Exploring the urban gradient in population health: Insights from satellite-derived urbanicity classes across multiple countries and years in sub-Saharan Africa

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Article (peer-reviewed)

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The demographic, ecological and socioeconomic changes associated with urbanisation are linked to changes in disease incidence, health service provision and mortality. These effects are heterogeneous between and within urban areas, yet without a clear definition of what constitutes an ‘urban’ area, their measurement and comparison are constrained. The definitions used vary between countries and over time hindering analyses of the relationship between urbanisation and health outcomes, evaluation of policy actions and results in uncertainties in estimated differences. While a binary urban-rural designation fails to capture the complexities of the urban-rural continuum, satellite data augmented with models of population density and built-up areas offer an opportunity to develop an objective, comparable and continuous measure which captures urbanisation gradient at high spatial resolution. We examine the urban gradient within the context of population health. We compare the categorisation of urban and rural areas (defined by national statistical offices) used in household surveys in sub-Saharan Africa (SSA) to an urban-rural gradient derived from augmented satellite data within a geospatial framework. Using nine Demographic and Health Surveys (DHS) conducted between 2005 and 2019 in six SSA countries, we then assess the extent of misalignment between urbanicity based on DHS categorisation compared with a satellite-derived measure, while discussing the implications on the coverage of key maternal health indicators. The proposed indicator provides a useful supplement to country-specific urbanicity definitions and reveals new health dynamics along the rural-urban gradient. Satellite-derived urbanicity measures will need frequent updates to align with years when household surveys are conducted.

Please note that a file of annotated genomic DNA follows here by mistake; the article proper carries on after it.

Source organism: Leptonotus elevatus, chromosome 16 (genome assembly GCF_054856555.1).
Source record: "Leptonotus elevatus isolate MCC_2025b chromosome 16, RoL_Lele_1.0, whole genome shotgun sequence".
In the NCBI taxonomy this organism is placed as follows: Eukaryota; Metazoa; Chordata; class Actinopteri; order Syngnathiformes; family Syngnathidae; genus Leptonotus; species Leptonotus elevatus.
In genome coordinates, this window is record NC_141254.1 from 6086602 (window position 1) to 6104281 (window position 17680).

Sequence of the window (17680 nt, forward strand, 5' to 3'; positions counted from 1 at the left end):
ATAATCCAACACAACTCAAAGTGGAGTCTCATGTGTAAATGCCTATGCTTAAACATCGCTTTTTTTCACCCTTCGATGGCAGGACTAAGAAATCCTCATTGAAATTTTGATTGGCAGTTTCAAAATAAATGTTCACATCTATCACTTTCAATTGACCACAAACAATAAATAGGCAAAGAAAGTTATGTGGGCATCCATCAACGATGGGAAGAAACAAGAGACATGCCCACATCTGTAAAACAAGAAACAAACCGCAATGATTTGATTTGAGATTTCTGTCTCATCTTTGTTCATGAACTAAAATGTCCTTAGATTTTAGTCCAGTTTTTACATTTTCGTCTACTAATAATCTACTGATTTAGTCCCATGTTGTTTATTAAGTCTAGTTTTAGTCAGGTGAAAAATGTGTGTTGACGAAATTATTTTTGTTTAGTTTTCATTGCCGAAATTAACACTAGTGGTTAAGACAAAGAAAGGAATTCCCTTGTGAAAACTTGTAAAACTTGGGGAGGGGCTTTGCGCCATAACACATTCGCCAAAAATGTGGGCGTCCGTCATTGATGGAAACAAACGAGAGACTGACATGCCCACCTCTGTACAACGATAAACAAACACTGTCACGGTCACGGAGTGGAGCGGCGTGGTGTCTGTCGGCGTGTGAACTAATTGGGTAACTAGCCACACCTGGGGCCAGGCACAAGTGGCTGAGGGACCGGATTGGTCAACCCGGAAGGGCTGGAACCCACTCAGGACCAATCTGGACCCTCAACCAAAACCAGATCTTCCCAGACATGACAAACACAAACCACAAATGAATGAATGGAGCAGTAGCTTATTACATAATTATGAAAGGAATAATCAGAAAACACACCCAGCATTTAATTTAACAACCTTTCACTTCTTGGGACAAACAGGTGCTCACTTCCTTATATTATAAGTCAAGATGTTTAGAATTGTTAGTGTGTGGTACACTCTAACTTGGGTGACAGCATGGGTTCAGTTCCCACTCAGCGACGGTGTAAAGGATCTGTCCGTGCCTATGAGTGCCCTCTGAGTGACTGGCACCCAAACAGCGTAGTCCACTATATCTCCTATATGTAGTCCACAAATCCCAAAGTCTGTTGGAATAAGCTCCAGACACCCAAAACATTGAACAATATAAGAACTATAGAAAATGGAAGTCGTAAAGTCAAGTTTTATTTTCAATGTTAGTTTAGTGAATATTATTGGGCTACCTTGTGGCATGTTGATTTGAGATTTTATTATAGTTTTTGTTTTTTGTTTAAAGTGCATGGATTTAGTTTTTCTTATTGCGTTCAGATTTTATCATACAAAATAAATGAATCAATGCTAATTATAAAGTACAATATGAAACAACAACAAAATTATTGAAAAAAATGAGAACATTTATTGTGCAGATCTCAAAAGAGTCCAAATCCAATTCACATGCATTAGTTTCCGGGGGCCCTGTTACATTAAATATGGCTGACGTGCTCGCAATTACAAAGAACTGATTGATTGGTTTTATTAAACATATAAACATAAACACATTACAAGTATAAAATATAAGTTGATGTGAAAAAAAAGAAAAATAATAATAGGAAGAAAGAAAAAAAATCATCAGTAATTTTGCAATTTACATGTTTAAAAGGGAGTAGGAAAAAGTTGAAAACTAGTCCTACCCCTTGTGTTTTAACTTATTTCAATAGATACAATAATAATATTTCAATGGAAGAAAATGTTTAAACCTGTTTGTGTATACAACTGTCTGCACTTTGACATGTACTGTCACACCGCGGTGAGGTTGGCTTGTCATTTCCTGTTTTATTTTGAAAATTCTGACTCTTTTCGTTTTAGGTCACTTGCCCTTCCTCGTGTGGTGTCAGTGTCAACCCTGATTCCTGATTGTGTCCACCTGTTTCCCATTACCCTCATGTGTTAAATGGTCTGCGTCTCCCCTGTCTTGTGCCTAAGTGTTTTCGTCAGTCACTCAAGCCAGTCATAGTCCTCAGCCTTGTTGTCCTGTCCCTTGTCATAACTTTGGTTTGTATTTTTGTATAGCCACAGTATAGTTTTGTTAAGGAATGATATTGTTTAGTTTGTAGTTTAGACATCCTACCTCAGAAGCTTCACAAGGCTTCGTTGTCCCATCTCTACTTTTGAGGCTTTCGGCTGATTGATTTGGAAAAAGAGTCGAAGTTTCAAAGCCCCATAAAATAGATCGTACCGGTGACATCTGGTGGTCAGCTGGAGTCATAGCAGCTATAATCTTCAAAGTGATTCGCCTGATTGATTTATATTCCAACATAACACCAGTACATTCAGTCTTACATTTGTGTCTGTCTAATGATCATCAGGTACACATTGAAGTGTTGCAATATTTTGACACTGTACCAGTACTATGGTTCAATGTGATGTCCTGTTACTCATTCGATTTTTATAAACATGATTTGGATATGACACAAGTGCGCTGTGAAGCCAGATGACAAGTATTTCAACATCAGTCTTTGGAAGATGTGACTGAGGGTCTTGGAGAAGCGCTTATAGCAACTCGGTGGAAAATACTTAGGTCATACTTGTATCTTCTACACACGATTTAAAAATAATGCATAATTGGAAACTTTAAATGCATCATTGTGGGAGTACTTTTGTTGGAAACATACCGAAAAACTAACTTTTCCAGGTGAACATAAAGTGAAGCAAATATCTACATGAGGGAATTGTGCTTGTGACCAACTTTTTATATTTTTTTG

Population, Environmental Risks, and the Climate Crisis (PERCC)